Particularly memorable was Concepcion’s dignity and firmness when, writing the decision regarding the Ratification Cases, he presented a fair and objective summary of the facts, his own opinion that the 1973 Constitution had not been properly ratified by law, and then the summary of the votes.

Outvoted by the rest of the high court made up of Ferdinand Marcos’ appointees, Concepcion ended his ponencia thus: “This being the vote of the majority, there is no further judicial obstacle to the new Constitution being considered in force and effect.” Then, he added memorably: “I dissent.”

Himself a Marcos nominee to the Supreme Court as associate justice, Concepcion practiced judicial independence and vision and was firm in expressing his differences with the strongman on critical constitutional issues.

It is on men and women like him, Reyes, and Cecilia Muñoz Palma that the next chief justice should be modeled. We need a court of independent and critical intellects, not a court of toadies.


Roberto Concepcion (photo) topped the bar examinations in 1924. He first entered government service in 1929 as an assistant attorney in the Bureau of Justice. He became assistant solicitor general in 1938. He entered the judiciary as judge-at-large in 1940, the following year being appointed as district judge of the Court of the First Instance in Samar.

He was appointed justice undersecretary in 1946. Shortly after, he was appointed to the Court of Appeals where he stayed for eight years. In 1953, when he was 50, he was appointed to associate justice of the Supreme Court. He ascended as chief justice in 1966 and held it until his retirement in 1973.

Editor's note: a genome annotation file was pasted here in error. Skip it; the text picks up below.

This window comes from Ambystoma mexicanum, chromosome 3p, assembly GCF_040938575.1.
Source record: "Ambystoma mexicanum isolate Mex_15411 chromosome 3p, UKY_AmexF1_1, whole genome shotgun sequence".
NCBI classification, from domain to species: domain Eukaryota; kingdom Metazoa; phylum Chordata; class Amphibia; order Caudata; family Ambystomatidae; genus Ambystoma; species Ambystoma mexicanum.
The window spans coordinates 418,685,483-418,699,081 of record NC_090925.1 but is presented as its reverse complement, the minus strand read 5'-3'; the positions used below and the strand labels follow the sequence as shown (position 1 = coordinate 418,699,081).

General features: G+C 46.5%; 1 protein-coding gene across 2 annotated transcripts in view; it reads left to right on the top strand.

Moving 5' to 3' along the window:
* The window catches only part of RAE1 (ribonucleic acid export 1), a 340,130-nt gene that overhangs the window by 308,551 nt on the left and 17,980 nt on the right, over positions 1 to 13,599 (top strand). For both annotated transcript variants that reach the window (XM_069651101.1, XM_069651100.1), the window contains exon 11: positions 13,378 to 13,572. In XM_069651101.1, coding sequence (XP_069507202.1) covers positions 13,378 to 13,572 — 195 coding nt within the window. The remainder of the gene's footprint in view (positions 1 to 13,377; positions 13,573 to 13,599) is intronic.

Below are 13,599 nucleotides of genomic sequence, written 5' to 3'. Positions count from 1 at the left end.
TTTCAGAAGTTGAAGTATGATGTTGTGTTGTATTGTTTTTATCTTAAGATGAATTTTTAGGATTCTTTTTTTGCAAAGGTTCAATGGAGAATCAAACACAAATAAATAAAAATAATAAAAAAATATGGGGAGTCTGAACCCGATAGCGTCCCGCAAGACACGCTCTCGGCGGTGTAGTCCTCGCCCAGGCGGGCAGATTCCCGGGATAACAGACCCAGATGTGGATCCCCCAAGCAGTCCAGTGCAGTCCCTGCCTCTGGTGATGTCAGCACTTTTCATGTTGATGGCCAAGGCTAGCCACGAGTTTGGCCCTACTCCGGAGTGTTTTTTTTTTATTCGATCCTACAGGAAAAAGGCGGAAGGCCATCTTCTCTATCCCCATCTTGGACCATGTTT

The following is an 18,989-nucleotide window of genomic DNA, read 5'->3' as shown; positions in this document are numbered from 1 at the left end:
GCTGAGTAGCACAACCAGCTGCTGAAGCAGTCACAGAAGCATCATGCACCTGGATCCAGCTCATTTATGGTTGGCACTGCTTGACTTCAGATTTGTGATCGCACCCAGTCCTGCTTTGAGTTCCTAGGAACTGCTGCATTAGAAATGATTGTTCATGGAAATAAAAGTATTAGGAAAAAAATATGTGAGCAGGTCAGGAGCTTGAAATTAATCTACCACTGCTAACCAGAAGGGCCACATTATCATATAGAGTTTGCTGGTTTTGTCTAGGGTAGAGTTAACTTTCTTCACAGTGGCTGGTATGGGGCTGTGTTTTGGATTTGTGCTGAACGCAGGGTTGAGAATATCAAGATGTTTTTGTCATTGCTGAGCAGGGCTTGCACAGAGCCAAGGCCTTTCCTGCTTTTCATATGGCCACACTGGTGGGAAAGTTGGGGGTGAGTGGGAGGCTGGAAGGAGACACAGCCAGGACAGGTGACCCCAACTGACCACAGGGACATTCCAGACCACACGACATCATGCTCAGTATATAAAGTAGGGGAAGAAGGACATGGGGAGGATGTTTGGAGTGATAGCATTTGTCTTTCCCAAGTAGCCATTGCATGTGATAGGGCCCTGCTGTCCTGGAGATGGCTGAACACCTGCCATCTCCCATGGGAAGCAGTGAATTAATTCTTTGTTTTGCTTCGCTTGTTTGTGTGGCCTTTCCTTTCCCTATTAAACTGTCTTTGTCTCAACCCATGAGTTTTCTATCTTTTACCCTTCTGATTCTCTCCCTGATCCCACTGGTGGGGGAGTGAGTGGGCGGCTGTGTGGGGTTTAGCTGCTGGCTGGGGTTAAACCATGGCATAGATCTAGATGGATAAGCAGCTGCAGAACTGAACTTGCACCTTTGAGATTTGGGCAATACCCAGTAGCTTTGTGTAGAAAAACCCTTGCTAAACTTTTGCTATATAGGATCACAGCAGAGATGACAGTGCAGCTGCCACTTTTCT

He chaired the Senate Electoral Tribunal and the Presidential Electoral Tribunal in the 1960s.

Concepcion taught law for 25 years and served as bar reviewer in several law schools and universities. He served as dean of the Faculty of Civil Law at the University of Santo Tomas. He wrote many papers and was a recognized and respected member of lawyers’ groups and other civic groups in and outside of the Philippines.

Birth: June 07, 1903. Place of Birth: Manila. Death: May 03, 1987. Place of Death: Manila

Cecilia Muñoz-Palma (photo) (November 22, 1913 — January 2, 2006) was a Filipino jurist and the first woman appointed to the Supreme Court of the Philippines.

She was appointed to the Supreme Court by President Ferdinand Marcos on October 29, 1973, and served until she reached the then-mandatory retirement age of 65.

While on the Court, Muñoz-Palma penned several opinions adverse to the martial law government of her appointer, President Marcos.

After retiring from the Court, she became a leading figure in the political opposition against Marcos, and was elected to the Batasang Pambansa as an Assemblywoman from Quezon City.

When Corazon Aquino was installed as President following the 1986 People Power Revolution, Muñoz-Palma was appointed chairwoman of the 1986 Constitutional Commission that drafted the 1987 Constitution.

Chief News Editor: Sol Jose Vanzi